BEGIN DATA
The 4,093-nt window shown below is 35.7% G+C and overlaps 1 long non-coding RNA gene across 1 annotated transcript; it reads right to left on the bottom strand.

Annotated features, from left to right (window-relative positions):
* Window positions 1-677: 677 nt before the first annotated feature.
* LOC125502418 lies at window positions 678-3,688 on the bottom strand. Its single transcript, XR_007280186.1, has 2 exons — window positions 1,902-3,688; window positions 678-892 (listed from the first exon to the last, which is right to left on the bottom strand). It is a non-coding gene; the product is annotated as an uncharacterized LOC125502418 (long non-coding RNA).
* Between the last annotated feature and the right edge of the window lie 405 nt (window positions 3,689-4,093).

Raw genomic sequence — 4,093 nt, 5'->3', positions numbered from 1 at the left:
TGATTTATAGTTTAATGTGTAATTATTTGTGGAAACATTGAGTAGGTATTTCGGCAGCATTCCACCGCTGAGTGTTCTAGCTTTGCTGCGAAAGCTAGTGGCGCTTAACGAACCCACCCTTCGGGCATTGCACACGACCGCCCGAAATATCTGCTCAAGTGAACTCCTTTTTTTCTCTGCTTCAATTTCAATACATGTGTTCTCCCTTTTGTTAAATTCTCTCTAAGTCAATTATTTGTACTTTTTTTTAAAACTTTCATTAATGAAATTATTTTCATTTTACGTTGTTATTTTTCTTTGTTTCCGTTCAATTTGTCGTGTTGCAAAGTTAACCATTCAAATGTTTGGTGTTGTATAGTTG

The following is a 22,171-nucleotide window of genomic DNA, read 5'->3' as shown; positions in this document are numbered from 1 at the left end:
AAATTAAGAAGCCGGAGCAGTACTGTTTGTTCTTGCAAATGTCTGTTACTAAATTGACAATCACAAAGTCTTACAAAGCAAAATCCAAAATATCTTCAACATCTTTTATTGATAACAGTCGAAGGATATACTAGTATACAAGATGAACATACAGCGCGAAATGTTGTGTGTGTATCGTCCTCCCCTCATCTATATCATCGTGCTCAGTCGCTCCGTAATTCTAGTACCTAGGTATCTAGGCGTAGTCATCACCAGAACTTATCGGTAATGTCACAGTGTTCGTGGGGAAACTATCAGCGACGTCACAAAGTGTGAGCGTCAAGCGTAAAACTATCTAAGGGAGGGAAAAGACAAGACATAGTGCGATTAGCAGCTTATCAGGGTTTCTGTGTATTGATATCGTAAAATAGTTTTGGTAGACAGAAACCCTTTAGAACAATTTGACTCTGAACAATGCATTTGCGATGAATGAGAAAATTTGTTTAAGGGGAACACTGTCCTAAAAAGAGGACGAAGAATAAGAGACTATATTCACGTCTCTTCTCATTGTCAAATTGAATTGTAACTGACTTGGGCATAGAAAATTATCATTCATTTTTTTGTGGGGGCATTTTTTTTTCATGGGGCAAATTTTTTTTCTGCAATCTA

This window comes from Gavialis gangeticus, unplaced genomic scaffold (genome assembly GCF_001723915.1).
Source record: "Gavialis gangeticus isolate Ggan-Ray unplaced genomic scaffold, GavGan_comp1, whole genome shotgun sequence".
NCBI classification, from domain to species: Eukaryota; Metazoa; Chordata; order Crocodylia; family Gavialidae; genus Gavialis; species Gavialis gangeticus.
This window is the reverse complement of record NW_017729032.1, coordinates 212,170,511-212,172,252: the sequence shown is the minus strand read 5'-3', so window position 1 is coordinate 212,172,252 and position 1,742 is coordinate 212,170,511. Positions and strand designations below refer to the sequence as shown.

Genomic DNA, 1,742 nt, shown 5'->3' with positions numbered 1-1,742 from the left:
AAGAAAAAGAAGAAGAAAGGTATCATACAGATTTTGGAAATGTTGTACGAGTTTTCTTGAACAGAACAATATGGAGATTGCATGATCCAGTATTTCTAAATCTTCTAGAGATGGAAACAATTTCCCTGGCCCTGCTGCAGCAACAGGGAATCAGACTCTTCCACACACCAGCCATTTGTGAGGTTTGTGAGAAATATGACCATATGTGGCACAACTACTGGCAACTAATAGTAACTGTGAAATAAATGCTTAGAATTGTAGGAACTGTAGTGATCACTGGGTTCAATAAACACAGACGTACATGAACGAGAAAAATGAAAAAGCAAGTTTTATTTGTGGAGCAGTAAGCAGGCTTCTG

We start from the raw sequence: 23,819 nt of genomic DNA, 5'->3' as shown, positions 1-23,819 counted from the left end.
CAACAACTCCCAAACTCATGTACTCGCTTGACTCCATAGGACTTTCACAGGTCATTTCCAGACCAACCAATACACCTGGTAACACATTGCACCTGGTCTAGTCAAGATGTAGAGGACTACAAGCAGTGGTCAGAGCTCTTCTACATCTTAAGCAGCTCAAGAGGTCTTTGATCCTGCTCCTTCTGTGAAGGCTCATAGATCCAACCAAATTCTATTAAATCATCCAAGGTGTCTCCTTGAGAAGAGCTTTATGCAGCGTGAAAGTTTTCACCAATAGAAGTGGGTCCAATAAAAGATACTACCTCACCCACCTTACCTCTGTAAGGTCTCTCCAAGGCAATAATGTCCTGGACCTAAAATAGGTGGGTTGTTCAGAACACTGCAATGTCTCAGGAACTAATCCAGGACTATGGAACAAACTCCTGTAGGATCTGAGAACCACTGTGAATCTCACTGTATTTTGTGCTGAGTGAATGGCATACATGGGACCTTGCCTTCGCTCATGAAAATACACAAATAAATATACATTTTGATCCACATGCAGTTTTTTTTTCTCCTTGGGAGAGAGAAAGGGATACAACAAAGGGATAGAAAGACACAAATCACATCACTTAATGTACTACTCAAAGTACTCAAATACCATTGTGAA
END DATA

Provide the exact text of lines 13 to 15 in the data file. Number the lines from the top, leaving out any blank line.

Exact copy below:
This window is the reverse complement of record NW_017729032.1, coordinates 212,170,511-212,172,252: the sequence shown is the minus strand read 5'-3', so window position 1 is coordinate 212,172,252 and position 1,742 is coordinate 212,170,511. Positions and strand designations below refer to the sequence as shown.

Genomic DNA, 1,742 nt, shown 5'->3' with positions numbered 1-1,742 from the left:
AAGAAAAAGAAGAAGAAAGGTATCATACAGATTTTGGAAATGTTGTACGAGTTTTCTTGAACAGAACAATATGGAGATTGCATGATCCAGTATTTCTAAATCTTCTAGAGATGGAAACAATTTCCCTGGCCCTGCTGCAGCAACAGGGAATCAGACTCTTCCACACACCAGCCATTTGTGAGGTTTGTGAGAAATATGACCATATGTGGCACAACTACTGGCAACTAATAGTAACTGTGAAATAAATGCTTAGAATTGTAGGAACTGTAGTGATCACTGGGTTCAATAAACACAGACGTACATGAACGAGAAAAATGAAAAAGCAAGTTTTATTTGTGGAGCAGTAAGCAGGCTTCTG